UNESCO recognises Bali’s subak rice farming system

The United Nations Educational, Scientific and Cultural Organisation has recognised Bali’s subak rice farming system.

UNESCO registered the farming system on its World Heritage List during its annual meeting in Saint Petersburg, Russia, on June 29.

As the Jakarta Post put it:


“UNESCO recognized subak as a Balinese cultural landscape of rice terraces and their water temples that cover 19,500 hectares.

Subak reflects the philosophical concept of Tri Hita Karana, which brings together the realms of the spirit, the human world and nature. The subak system of democratic and egalitarian farming practices has enabled the Balinese to become the most prolific rice growers in the archipelago, despite the challenge of supporting a dense population.”



It was getting lost in Bali’s rice fields that helped me find a way to imagine a sustainable farming system, and to finish my new book, Sustainable Food.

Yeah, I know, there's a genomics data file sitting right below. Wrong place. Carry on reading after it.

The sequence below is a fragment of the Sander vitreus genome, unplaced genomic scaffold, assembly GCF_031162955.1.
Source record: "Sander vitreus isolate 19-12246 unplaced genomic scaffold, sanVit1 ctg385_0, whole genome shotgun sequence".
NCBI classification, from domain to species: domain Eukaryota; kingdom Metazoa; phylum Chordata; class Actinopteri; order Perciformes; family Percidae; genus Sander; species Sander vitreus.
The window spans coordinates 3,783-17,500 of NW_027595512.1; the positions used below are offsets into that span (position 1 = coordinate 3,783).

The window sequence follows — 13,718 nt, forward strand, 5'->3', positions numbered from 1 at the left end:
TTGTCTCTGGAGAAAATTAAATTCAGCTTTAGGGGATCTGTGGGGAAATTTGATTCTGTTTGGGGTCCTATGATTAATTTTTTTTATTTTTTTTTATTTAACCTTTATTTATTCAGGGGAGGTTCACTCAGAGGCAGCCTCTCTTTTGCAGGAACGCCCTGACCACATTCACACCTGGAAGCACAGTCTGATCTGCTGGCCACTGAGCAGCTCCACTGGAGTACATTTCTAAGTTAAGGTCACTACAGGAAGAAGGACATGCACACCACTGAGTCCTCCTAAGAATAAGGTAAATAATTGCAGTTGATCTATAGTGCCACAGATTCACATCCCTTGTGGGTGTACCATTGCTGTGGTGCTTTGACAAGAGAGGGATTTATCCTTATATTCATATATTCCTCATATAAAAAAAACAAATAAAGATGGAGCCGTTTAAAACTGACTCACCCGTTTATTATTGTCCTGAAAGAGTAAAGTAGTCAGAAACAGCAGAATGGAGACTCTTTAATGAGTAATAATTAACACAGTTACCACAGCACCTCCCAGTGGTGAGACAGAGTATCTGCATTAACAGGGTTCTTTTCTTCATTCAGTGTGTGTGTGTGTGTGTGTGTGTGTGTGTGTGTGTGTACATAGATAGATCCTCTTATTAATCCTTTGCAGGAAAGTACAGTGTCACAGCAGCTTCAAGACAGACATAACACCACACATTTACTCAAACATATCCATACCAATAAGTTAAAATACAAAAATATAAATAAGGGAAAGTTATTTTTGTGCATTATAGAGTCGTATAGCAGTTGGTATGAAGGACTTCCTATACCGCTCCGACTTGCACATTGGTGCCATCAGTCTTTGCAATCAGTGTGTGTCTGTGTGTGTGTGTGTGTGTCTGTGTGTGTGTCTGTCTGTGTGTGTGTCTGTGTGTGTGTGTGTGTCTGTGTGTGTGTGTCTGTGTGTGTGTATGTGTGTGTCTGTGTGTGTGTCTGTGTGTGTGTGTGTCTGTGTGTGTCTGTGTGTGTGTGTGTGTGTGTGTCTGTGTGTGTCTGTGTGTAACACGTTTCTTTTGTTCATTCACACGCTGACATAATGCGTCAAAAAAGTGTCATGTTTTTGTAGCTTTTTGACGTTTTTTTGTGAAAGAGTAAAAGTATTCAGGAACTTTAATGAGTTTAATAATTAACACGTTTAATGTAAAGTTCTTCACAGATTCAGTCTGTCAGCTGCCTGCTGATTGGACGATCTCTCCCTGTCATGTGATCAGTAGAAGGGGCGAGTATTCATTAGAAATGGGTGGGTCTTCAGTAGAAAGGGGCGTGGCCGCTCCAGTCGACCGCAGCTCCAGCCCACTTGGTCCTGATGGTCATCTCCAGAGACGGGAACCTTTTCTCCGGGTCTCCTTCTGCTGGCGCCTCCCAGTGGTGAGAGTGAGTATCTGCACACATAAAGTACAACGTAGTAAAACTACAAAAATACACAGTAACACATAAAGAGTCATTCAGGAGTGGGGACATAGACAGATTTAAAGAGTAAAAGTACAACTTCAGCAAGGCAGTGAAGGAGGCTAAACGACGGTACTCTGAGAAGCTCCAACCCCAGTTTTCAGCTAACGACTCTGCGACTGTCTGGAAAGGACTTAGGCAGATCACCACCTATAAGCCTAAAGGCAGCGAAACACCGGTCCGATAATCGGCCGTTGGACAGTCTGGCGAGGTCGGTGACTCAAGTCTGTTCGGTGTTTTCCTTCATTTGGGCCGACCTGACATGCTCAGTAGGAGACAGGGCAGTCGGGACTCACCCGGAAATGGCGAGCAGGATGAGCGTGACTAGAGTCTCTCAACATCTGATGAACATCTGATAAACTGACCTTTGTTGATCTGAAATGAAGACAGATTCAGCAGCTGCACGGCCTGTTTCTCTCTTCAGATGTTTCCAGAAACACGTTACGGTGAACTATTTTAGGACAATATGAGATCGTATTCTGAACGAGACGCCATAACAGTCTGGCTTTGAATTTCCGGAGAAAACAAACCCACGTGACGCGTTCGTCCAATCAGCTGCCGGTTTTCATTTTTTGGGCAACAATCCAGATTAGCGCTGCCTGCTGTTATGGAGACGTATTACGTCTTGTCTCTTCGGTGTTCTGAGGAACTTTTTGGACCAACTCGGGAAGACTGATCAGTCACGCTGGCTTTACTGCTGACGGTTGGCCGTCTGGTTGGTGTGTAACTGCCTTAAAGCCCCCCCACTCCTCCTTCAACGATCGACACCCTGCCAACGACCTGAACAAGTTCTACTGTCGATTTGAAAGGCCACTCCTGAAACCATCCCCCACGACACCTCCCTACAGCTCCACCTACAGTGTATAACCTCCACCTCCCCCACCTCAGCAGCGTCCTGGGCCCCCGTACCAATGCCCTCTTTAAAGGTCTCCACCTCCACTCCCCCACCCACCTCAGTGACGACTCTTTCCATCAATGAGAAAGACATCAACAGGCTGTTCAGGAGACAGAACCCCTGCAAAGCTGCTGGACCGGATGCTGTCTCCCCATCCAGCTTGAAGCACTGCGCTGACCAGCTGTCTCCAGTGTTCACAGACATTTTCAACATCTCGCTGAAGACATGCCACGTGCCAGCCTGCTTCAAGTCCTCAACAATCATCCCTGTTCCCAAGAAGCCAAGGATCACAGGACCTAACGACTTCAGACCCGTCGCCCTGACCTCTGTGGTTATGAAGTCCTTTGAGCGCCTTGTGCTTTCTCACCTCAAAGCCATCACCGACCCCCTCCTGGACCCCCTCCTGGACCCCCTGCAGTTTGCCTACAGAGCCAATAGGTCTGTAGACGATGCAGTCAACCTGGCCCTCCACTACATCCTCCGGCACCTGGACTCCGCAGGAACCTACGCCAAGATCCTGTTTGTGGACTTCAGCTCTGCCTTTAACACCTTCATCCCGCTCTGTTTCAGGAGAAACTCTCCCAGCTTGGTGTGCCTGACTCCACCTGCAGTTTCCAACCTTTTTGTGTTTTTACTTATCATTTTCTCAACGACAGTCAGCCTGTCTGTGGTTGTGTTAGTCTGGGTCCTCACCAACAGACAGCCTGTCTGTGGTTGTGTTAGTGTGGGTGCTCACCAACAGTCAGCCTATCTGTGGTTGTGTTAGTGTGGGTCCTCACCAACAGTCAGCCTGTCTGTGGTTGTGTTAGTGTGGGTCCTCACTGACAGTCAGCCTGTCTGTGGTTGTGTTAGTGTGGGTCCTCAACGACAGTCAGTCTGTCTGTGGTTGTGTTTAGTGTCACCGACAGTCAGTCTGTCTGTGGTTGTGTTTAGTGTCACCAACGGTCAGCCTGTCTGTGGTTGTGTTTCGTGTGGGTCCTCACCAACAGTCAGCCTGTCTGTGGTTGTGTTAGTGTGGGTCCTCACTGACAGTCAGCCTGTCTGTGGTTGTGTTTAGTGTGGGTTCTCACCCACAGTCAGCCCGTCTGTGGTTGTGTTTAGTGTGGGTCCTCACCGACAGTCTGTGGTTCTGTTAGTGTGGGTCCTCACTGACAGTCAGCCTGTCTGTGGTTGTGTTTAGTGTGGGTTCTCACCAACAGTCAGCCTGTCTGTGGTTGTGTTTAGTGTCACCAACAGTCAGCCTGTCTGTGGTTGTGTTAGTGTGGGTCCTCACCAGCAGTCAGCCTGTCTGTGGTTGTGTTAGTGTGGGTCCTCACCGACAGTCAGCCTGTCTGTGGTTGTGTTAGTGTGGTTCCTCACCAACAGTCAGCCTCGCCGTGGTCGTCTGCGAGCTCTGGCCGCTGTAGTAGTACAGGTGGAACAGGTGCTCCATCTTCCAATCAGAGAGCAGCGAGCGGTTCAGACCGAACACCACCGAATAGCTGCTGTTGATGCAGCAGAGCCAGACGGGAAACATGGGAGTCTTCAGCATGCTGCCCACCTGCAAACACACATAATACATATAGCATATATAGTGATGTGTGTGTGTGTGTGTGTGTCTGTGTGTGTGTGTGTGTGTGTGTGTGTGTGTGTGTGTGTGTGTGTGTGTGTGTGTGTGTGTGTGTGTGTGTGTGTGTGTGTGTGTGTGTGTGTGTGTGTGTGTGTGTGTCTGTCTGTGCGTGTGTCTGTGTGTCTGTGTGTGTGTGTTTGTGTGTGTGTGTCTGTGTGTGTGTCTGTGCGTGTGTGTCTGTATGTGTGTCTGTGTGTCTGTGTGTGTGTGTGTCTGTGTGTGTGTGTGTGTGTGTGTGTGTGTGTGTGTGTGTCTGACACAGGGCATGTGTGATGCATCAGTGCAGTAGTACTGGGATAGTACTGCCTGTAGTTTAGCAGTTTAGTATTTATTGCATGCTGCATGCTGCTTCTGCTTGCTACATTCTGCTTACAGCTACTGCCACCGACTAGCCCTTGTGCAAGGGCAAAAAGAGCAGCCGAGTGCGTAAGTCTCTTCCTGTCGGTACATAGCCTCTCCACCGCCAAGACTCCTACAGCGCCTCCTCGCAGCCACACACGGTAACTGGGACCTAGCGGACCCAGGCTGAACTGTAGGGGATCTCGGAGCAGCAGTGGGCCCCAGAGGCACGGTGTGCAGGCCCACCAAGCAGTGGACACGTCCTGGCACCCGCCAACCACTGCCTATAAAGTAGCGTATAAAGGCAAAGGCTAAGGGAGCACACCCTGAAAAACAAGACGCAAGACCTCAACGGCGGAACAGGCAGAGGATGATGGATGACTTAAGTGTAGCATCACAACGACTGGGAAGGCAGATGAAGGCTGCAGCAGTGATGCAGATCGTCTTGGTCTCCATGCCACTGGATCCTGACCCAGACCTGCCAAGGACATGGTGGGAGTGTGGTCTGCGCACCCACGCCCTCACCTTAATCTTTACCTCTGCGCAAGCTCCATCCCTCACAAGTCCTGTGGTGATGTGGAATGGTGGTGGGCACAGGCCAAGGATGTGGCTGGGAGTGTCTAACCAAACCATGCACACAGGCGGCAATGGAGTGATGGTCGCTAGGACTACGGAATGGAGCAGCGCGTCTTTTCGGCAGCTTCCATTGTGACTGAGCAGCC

Perhaps one of the key researchers, strategists and champions of the entry, and someone who spent over 15 years preparing and lobbying for the  entry, Stephen J Lansing – called by some, Bali’s “Mick Jagger of Rice” during last year’s Ubud Writers Festival, may be eating a bowl of rice with an added sense of pleasure since; congratulations and thank you, Stephen.


13 October 2012 Addendum:  Uh, oh.  Not so good after all if a conversation with a driver in Denpassar is accurate. He says the current military governor is allowing all hotel proposals on rice fields and, despite the UNESCO registration, rice fields are disappearing as fast as ever.  He says the current civilian mayor of Denpassar is highly respected and his father was one of Bali’s greatest governors; this mayor may contest the governorship of Bali at elections in two years and stop the destruction of Bali’s backbone foodwise and tourist wise.  But a great many hotels will be approved and built in that time.  My limited experience – two trips in two years – is one of an avalanche of development and tourists, far greater numbers this last visit.  The driver says Balinese are passionate about and proud of their rice field culture and he’s very upset about the floodgate of development and even the tourism which is driving all before it.

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  • Michael Mobbs

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